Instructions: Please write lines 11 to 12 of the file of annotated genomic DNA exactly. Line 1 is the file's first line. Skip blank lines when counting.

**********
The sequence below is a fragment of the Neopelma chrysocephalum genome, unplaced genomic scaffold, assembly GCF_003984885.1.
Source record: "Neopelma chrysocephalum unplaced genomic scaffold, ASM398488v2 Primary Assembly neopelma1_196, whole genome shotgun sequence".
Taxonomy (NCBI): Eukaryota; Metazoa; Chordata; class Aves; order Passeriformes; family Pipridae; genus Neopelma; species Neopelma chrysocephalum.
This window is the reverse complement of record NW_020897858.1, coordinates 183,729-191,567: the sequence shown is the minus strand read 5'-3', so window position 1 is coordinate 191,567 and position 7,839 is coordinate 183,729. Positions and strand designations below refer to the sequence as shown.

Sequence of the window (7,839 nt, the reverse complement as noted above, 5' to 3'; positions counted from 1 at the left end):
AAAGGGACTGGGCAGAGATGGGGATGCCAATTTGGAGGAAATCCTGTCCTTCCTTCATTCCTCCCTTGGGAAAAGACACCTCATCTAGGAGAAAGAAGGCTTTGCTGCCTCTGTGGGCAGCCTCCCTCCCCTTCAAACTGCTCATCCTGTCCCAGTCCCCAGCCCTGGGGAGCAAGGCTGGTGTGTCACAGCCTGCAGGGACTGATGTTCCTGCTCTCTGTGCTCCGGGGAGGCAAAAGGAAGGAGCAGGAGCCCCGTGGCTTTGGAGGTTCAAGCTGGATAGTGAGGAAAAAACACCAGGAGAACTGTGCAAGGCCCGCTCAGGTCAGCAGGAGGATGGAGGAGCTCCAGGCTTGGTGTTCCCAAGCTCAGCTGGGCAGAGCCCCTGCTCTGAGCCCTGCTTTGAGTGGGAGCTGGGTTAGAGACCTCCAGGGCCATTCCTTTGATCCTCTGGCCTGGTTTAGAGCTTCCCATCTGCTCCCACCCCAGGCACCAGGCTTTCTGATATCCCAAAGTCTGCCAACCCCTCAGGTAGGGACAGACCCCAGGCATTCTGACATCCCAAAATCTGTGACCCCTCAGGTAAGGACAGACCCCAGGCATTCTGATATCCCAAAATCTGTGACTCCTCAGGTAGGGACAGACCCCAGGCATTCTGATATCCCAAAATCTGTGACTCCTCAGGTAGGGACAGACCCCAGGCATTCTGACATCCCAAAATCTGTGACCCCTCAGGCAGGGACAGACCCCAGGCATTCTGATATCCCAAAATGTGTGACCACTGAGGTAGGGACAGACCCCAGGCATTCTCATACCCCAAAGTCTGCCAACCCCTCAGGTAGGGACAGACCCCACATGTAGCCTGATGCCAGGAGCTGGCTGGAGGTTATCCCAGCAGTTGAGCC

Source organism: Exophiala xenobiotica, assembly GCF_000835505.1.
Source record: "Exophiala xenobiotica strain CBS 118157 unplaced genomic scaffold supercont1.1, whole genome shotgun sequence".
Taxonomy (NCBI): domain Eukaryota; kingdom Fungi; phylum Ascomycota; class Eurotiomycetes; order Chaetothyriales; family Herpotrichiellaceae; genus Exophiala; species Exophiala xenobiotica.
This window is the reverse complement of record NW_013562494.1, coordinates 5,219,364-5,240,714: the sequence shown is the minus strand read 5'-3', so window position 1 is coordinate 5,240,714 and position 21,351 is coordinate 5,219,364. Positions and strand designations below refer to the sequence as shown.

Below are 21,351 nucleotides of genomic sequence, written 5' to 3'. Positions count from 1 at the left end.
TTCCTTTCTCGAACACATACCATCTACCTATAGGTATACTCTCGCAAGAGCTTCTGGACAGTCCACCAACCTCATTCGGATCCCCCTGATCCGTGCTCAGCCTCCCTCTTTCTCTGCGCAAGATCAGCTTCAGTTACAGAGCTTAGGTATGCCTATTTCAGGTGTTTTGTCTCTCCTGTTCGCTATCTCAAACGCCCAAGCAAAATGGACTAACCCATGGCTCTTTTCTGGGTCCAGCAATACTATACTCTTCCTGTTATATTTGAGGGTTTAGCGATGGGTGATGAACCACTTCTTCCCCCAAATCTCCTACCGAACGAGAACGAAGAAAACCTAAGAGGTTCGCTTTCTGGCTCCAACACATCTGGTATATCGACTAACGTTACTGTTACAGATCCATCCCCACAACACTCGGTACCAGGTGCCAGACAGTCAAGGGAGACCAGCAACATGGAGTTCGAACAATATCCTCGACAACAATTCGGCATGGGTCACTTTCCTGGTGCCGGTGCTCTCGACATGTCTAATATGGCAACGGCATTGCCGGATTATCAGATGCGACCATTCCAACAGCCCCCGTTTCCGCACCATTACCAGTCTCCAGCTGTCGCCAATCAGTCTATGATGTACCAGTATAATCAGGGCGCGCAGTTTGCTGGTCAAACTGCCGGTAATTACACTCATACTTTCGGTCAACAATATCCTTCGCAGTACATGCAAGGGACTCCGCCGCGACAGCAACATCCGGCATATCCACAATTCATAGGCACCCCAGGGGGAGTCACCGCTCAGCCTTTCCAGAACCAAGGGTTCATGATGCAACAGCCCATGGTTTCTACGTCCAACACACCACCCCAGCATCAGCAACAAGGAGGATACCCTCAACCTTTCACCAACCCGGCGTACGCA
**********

Below are 21,351 nucleotides of genomic sequence, written 5' to 3'. Positions count from 1 at the left end.
TTCCTTTCTCGAACACATACCATCTACCTATAGGTATACTCTCGCAAGAGCTTCTGGACAGTCCACCAACCTCATTCGGATCCCCCTGATCCGTGCTCAGCCTCCCTCTTTCTCTGCGCAAGATCAGCTTCAGTTACAGAGCTTAGGTATGCCTATTTCAGGTGTTTTGTCTCTCCTGTTCGCTATCTCAAACGCCCAAGCAAAATGGACTAACCCATGGCTCTTTTCTGGGTCCAGCAATACTATACTCTTCCTGTTATATTTGAGGGTTTAGCGATGGGTGATGAACCACTTCTTCCCCCAAATCTCCTACCGAACGAGAACGAAGAAAACCTAAGAGGTTCGCTTTCTGGCTCCAACACATCTGGTATATCGACTAACGTTACTGTTACAGATCCATCCCCACAACACTCGGTACCAGGTGCCAGACAGTCAAGGGAGACCAGCAACATGGAGTTCGAACAATATCCTCGACAACAATTCGGCATGGGTCACTTTCCTGGTGCCGGTGCTCTCGACATGTCTAATATGGCAACGGCATTGCCGGATTATCAGATGCGACCATTCCAACAGCCCCCGTTTCCGCACCATTACCAGTCTCCAGCTGTCGCCAATCAGTCTATGATGTACCAGTATAATCAGGGCGCGCAGTTTGCTGGTCAAACTGCCGGTAATTACACTCATACTTTCGGTCAACAATATCCTTCGCAGTACATGCAAGGGACTCCGCCGCGACAGCAACATCCGGCATATCCACAATTCATAGGCACCCCAGGGGGAGTCACCGCTCAGCCTTTCCAGAACCAAGGGTTCATGATGCAACAGCCCATGGTTTCTACGTCCAACACACCACCCCAGCATCAGCAACAAGGAGGATACCCTCAACCTTTCACCAACCCGGCGTACGCA